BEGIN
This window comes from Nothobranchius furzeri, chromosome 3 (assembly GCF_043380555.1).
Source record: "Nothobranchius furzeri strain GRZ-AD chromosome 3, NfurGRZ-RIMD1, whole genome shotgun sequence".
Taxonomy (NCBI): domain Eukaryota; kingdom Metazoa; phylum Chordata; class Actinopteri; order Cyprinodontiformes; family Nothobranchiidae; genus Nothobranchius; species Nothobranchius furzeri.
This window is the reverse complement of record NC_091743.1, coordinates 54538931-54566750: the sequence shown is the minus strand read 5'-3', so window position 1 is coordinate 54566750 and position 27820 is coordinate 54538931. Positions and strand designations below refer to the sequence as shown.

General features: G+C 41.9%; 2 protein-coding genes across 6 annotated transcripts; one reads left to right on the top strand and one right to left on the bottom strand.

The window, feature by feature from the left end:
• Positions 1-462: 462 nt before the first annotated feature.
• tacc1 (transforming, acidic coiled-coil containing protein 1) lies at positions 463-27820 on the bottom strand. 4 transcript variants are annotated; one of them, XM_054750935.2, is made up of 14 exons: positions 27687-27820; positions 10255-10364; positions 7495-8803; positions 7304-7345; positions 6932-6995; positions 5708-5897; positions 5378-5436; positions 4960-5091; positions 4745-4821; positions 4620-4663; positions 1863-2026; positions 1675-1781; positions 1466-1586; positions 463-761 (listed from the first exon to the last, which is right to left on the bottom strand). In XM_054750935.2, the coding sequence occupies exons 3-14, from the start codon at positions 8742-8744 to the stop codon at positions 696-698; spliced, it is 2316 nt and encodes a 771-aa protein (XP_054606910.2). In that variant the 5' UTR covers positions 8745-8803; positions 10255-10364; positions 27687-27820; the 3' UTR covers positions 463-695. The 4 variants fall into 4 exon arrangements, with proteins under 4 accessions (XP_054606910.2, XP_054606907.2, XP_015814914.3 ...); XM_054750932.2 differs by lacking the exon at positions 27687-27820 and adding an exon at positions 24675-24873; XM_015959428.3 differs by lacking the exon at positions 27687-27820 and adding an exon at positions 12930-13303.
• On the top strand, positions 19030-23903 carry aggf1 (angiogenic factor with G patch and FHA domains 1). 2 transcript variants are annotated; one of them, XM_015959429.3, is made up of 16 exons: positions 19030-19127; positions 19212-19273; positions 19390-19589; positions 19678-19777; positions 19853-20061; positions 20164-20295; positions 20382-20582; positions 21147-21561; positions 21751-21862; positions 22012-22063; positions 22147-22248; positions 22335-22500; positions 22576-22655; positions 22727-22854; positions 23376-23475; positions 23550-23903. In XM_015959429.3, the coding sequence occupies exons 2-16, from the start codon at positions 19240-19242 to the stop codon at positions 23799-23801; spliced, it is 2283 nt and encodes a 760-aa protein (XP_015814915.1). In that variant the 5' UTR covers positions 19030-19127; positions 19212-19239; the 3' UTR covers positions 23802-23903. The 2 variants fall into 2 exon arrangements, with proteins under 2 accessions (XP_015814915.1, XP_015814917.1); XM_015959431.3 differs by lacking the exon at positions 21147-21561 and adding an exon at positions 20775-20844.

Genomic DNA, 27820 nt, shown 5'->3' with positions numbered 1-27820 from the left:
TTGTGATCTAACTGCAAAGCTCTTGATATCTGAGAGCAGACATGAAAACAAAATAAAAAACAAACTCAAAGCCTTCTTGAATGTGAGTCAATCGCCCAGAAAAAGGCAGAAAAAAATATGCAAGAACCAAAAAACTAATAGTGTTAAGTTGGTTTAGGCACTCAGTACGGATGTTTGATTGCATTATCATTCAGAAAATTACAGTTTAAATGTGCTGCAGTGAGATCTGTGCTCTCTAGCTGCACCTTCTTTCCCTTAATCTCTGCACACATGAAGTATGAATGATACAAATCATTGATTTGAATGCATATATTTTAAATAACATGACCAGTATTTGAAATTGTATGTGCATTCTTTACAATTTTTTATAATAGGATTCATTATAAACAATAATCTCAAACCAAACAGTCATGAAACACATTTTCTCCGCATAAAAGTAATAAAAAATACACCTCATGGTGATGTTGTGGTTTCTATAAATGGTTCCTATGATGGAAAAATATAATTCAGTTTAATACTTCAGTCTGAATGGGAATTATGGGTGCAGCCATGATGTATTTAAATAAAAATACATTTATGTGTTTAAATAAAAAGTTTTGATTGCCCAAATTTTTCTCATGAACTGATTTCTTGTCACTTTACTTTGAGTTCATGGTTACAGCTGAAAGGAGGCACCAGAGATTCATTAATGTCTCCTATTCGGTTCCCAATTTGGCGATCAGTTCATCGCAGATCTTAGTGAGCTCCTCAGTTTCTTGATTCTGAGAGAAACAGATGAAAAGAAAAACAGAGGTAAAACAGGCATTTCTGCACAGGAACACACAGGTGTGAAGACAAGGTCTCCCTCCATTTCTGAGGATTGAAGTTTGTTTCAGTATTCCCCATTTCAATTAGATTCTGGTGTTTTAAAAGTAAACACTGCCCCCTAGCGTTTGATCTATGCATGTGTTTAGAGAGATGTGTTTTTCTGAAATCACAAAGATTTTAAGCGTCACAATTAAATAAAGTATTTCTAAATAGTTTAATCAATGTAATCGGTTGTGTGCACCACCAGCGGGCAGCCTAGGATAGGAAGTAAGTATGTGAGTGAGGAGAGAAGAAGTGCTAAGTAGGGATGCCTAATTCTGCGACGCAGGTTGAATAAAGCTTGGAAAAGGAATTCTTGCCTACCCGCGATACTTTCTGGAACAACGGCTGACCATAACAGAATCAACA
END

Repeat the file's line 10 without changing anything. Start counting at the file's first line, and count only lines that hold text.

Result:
Genomic DNA, 27820 nt, shown 5'->3' with positions numbered 1-27820 from the left: